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For a Sovereign Europe

Sophie Heine

While anti-European forces are still raging, pro-Europeans seem impotent and deprived of a strong, clear and convincing alternative. This book is an attempt to fill that void: reacting to the anti-European wave, it also outlines a strong criticism both of the current EU and of its advocates. Far from the Europeanist defence of the status quo, it proposes an original and radical project of European sovereignty. Its message is both critical and propositional.

This book is therefore original in its method, approach and content. It distinguishes itself from most of the literature on the subject by going beyond the narrow cleavage opposing mainstream anti- and pro- Europeans. In this general polemic, anti-European arguments usually promote a return to sovereignty at the national level, while pro-Europeans justify the existing EU configuration and its so-called "sharing" or "division" of sovereignty. Despite being clearly in favour of a deeper European integration in some fields, Sophie Heine refuses to throw away the classical concept of sovereign power. Relying on a rich literature and deploying a theoretical and strategic argument, she proposes to rehabilitate this notion at a supra-national level while avoiding the common traps of national sovereignty. This allows her to propose a redefinition of European federalism connected to her broader liberal approach.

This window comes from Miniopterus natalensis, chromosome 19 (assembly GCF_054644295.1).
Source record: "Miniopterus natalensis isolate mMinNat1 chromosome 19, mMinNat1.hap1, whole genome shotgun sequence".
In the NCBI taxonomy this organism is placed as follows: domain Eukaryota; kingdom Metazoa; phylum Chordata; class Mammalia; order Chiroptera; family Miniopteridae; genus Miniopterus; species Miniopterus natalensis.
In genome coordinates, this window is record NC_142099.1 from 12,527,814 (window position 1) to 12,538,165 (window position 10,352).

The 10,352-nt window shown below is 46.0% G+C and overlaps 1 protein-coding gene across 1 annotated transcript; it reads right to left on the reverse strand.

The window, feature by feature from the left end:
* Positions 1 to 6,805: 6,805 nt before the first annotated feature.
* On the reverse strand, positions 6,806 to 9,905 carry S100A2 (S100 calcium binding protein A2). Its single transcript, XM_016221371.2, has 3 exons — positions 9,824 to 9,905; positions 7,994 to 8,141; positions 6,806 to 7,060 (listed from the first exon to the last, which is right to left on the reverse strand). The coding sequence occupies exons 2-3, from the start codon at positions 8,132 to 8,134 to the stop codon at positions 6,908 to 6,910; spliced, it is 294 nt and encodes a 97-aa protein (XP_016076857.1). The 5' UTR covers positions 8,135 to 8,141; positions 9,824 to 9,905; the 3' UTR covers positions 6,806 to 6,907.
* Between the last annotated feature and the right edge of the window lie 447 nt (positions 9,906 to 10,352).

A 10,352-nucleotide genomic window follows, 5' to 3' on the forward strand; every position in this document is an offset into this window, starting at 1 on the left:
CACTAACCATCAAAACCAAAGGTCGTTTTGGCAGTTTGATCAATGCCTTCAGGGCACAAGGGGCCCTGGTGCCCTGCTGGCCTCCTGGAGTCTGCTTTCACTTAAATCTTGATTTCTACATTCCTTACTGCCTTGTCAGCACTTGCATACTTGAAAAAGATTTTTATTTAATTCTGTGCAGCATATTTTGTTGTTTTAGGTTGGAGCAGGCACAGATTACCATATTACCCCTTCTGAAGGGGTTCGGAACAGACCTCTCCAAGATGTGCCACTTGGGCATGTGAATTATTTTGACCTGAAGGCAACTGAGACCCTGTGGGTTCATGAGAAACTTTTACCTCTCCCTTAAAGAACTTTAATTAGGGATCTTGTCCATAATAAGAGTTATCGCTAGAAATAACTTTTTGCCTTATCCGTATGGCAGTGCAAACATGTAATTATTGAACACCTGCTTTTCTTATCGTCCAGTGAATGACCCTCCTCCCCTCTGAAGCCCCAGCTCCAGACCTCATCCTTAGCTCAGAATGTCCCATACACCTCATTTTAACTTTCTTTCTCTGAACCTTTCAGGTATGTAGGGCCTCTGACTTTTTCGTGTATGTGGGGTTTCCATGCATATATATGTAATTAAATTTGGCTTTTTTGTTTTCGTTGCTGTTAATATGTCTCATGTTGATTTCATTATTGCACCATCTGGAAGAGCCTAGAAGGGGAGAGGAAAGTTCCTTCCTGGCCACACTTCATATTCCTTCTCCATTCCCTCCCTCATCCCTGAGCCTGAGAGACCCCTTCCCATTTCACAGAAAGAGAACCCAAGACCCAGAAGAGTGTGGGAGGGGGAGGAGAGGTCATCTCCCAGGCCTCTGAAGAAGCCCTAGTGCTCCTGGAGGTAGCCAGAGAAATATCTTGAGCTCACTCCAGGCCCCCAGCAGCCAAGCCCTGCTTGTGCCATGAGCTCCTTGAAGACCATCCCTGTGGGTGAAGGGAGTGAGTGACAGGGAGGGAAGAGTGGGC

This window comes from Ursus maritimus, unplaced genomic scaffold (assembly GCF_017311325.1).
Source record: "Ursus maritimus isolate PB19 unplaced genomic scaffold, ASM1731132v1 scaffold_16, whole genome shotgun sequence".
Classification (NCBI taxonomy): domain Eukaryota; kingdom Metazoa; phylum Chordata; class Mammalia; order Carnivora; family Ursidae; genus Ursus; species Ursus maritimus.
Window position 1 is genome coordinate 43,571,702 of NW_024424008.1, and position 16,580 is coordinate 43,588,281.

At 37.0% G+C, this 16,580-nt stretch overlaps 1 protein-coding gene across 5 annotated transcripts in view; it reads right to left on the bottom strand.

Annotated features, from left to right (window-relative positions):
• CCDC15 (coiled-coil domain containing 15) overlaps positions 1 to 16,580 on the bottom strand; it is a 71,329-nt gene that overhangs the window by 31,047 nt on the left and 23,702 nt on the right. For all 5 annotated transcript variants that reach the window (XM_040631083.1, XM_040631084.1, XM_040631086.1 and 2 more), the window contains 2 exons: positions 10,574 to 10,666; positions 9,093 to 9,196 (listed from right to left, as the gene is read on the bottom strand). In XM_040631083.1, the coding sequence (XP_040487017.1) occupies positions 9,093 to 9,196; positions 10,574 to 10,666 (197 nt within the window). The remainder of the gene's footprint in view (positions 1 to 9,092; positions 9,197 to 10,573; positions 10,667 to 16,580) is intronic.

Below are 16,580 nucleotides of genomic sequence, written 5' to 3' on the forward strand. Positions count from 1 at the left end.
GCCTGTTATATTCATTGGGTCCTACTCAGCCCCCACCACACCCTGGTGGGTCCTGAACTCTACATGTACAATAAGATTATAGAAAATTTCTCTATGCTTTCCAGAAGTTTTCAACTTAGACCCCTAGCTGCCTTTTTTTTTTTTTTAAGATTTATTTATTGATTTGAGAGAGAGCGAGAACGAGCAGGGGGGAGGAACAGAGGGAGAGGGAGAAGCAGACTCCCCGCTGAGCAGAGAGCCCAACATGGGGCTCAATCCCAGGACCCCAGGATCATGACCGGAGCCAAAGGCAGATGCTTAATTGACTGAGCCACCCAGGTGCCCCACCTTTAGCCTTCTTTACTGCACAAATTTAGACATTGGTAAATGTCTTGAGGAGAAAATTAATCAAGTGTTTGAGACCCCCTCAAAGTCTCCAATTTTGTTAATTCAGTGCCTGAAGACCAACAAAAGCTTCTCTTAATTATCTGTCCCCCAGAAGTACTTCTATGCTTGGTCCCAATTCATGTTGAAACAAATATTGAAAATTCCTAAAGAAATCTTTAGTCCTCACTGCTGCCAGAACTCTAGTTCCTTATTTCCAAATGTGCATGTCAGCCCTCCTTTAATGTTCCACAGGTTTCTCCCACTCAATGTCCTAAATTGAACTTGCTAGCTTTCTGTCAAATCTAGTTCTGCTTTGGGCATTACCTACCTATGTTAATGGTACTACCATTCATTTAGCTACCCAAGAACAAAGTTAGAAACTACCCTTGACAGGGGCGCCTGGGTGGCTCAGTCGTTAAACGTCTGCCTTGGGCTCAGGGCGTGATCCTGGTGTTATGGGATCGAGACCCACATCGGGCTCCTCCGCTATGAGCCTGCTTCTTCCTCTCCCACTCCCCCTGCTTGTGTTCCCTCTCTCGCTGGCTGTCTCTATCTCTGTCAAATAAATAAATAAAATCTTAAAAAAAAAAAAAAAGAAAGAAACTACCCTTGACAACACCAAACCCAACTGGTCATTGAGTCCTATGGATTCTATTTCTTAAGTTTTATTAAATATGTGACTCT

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Chapter 3: A Legitimate European Government: A Liberal Approach


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A Legitimate European Government: A Liberal Approach

Three elements, absent in the current EU institutions and policies, are fundamental to build the legitimacy of a future sovereign European government: first of all, it has to be democratic. We will discuss different possible definitions of this political regime and will give our preference to the liberal approach. Secondly – and this is also part of political liberalism’s prerequisites – we will highlight that, in order to be legitimate, such a government also needs to be able to produce policies reflecting its citizens concerns, opinions and interests. Finally, its actions will remain legitimate only if the adequate legal framework prevents it from abusing its power in an illiberal way. This can be done by a strict application to the rule of law principle.

The current EU is not democratic

A first condition for a sovereign European entity to be legitimate is that it conforms to democratic criteria. As pointed out by several observers and social and political actors, the current EU setting is far from democratic.

Most pro-Europeans have justified this state of affairs by arguing that the sui generis shape embodied by the EU is a new form of governance which cannot be assessed with the classical tools of political thought. Often, they go as far as to argue that this institutional setting is more advanced and better than the one traditionally encountered in nation-states. This line...

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